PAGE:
I presume that you are still a few years away from being licensed. In that case, your early employment may push you into a specialty where a particular strategy for licensing becomes apparent. The structural engineering exam is challenging for someone who is not regularly engaged in building or bridge design early in their career. I started my career as a structural engineer in a geotechnical firm, mostly designing temporary structures. I felt that the civil/geotechnical syllabus seemed ambiguous, so I went with the structural depth section. I understand that similarly situated engineers today often take the construction depth section. 

    When I apply for licensing in a new state, I use my structural engineering credentials. Other than Vermont, I have not found that to be a limitation. Therefore, if you know you want to do structural engineering, and your early experience is relevant to the SE exam, you would probably be OK starting there. If you moved into an adjacent field, you would still have a license that would be relevant enough once you are competent in the new field. That said, I think there is value in becoming a PE, passing the civil/structural exam or otherwise as soon as possible, and using that experience as a step towards preparing for the SE exam. Firms often reward licensing, and it is unquestionably a resume booster.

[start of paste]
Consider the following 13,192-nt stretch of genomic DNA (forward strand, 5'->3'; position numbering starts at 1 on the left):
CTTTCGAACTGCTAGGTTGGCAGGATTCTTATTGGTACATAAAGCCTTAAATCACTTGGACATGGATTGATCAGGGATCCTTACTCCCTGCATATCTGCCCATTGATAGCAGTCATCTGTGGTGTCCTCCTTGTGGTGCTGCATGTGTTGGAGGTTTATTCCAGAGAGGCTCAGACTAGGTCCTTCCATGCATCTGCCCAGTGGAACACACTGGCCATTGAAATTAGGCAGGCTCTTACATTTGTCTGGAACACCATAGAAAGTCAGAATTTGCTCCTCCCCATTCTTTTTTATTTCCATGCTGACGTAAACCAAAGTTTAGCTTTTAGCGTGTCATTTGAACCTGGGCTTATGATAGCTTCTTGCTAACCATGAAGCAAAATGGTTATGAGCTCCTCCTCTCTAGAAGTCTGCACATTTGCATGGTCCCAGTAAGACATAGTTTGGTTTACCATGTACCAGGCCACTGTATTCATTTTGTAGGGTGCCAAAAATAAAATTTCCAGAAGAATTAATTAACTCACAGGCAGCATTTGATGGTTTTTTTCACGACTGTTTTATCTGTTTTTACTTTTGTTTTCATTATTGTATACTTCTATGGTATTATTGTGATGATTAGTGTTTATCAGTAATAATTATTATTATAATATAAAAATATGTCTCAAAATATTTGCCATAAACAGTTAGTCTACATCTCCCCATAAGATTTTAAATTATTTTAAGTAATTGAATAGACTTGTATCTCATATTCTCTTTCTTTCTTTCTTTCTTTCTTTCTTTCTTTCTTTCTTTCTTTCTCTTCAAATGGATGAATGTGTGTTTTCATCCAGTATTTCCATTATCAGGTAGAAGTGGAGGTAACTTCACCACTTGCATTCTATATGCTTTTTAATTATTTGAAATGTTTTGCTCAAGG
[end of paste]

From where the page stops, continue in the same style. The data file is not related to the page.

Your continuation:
If the civil/structural exam will not get you licensed in Illinois, you might be able to take the civil/transportation or civil/construction exams. Your education and early experience will influence how practical that would be. You can check out the civil exam syllabi here: Civil | NCEES. Keep in mind that you can take exams in different states and do not have to take the exam where you live. I was initially licensed in New York, where I lived and worked, but had several coworkers take the PE in other states due to particular provisions of New York licensing law relating to immigration status. You could initially become a PE in another state and become an Illinois SE later. You might even be able to take the civil/structural in Illinois and use it to become licensed in another state.

    In closing, I will note that the NCEES exams are not that well aligned with what you learned in school or real-life practice, especially if you end up in a specialty drawing from multiple (sub)disciplines. The exams set a baseline for entering practice but do not by themselves make you qualified to do anything in particular. You likely will not be asked to be in responsible charge of something until after you have been licensed for at least a few years. While it is good that you are thinking about this now (take the FE ASAP if you haven't already), you will have options when the time comes and the right option may not be apparent until you are closer to applying for your initial license. 

    I hope this helps, and best of luck.

    Richard J. Driscoll P.E., M.ASCE
    Lebanon NH